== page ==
We’ve been in the desert for a little over a year now, but it wasn’t until today that we saw our first scorpion, and a baby scorpion at that! Actually, by the end of the day, we found three separate baby scorpions! (I use the term “baby” loosely as these little critters are probably “teenagers,” as one volunteer remarked.)
As with most trail maintenance volunteer work, we were moving rocks—lots and lots of rocks. Geoff picked up a rock and lo! There was a baby scorpion! We all stopped what we were doing, of course, to check out the little baby. Since I never volunteer without my phone handy, I snapped some pictures before Geoff tucked the little guy (or girl) back under a rock.
A few minutes later, I picked up a rock and found another little scorpion! Again with the pictures. Further down the trail we found our third one. A quick search revealed that these little guys/girls may be giant desert hairy scorpion (Hadrurus arizonensis) with their little brown hairs. Scorpions usually come out at night to hunt (and mate) so we were pretty excited to have accidentally uncovered them during the day.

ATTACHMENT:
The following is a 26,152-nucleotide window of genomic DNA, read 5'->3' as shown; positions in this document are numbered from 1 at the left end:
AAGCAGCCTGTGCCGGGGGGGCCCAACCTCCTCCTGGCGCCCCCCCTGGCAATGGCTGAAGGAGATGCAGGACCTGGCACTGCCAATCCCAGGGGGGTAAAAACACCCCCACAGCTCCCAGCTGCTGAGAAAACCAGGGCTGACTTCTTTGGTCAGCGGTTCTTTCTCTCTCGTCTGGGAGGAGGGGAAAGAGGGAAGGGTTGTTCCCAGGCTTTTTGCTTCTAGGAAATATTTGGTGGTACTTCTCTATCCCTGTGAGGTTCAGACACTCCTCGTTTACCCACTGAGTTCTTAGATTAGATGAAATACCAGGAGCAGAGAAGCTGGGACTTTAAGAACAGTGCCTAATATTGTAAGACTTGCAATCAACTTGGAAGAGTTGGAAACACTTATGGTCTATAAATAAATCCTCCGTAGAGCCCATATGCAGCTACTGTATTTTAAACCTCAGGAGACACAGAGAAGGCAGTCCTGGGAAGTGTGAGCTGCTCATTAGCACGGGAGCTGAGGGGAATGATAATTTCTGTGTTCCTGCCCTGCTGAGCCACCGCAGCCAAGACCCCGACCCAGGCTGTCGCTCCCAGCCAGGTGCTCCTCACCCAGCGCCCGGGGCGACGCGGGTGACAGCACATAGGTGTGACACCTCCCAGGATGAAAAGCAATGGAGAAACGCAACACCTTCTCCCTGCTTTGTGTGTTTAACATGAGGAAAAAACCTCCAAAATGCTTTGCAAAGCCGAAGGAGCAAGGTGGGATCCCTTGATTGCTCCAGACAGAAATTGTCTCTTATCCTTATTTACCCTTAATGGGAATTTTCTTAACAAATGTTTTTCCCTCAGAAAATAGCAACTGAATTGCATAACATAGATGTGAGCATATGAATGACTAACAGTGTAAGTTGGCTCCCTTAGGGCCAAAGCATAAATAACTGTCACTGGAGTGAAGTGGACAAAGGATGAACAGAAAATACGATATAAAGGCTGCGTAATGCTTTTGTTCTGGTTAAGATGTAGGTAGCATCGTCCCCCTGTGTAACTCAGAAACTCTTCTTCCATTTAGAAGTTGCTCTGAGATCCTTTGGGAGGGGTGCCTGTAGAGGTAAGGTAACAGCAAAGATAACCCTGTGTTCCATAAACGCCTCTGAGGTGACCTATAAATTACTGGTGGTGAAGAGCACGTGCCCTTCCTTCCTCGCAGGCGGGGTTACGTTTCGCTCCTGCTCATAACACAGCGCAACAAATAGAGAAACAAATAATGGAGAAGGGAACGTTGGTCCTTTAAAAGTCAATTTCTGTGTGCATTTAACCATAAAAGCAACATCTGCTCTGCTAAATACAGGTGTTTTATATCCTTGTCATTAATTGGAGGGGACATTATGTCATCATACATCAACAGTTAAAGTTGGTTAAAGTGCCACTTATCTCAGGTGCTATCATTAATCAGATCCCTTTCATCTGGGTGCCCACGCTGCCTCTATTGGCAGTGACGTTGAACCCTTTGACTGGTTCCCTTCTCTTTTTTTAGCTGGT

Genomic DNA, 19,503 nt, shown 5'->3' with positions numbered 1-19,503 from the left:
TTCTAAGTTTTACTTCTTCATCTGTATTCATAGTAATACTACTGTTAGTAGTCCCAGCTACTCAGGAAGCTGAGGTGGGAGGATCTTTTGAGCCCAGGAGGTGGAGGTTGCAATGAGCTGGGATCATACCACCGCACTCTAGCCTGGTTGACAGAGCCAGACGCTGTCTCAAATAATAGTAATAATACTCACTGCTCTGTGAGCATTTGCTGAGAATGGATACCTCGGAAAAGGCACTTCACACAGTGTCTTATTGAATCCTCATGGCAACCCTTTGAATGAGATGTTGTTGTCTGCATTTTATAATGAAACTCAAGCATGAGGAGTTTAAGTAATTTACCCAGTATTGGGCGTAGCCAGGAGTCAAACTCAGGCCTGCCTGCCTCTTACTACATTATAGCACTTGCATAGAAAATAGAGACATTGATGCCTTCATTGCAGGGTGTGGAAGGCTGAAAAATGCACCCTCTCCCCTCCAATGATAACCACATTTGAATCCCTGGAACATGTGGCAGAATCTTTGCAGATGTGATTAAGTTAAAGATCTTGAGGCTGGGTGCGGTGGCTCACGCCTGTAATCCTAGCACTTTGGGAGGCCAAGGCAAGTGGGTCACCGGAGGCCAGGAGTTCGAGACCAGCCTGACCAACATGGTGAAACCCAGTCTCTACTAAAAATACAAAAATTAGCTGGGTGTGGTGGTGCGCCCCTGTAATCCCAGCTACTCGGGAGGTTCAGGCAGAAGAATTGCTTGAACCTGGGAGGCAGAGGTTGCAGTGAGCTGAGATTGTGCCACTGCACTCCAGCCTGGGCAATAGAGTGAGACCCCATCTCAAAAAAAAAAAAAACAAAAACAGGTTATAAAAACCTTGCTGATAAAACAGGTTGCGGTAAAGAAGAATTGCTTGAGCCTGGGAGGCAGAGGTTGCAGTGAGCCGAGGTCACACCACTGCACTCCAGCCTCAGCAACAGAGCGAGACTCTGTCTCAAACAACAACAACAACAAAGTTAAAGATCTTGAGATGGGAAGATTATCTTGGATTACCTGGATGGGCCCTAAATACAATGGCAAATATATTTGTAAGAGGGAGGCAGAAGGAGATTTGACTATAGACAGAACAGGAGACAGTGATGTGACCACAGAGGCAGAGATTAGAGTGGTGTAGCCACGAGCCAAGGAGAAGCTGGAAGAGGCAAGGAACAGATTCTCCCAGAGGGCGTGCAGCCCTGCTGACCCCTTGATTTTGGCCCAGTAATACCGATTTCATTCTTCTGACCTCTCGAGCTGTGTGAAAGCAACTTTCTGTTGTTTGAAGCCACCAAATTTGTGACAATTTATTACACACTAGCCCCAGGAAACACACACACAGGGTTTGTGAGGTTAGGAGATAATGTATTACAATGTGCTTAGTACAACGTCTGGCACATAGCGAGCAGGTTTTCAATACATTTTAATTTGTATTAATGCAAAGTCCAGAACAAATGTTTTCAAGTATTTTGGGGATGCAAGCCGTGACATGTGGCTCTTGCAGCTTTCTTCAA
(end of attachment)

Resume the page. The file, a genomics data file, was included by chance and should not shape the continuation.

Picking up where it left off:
Other cool finds include a cluster of Arizona Lupine (Lupinus arizonicus) seedlings, still with their dicot leaves intact. As opposed to other seedlings, the Arizona Lupine seedlings are distinctive due to their color and palmately compound leaves! These lupines are a new personal fave after we discovered that they have a gorgeous scent! The fragrance is similar to that of Hyacinths… Mmmm…
Arizona Lupine seedlings
Toward the end of the day, Geoff spotted a plant that we had not seen before. It was a small shrub with whitish-grey holly-like leaves. We joked that it was probably a “desert holly” or “Mojave holly” since many plants in the desert are preceded by Desert or Mojave. I uploaded the photos to the iNaturalist app, and a few hours later, someone identified it as, you guessed it, Desert Holly (Atriplex hymenelytra)!
Desert Holly Inflorescence
Desert Holly Leaves and Flowers